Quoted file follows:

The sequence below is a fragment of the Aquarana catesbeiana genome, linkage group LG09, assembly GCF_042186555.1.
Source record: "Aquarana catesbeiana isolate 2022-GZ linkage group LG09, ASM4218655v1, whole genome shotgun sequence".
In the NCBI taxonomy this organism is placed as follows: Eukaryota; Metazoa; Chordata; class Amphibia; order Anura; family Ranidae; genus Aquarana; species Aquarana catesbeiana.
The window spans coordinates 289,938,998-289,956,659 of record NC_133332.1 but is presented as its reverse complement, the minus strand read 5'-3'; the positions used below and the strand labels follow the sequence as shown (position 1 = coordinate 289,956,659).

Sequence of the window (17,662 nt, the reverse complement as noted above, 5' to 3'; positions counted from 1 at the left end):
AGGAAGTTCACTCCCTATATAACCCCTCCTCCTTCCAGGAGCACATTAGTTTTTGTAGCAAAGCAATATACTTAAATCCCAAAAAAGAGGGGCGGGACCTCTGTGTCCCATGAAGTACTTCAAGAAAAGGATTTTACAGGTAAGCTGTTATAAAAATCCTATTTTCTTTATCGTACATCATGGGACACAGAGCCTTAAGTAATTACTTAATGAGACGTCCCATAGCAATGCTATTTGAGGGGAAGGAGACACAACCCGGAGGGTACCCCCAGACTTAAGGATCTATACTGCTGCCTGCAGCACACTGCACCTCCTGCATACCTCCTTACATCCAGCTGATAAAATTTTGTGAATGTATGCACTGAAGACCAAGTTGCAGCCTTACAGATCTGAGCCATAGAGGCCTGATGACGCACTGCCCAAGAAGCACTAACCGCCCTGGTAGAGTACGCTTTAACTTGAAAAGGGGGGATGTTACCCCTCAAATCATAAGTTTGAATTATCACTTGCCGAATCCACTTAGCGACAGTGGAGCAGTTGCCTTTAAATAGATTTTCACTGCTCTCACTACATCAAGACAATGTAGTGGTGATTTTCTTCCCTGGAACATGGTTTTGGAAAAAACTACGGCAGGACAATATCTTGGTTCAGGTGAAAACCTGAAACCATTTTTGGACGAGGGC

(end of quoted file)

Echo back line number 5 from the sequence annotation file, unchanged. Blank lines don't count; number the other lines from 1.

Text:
Sequence of the window (17,662 nt, the reverse complement as noted above, 5' to 3'; positions counted from 1 at the left end):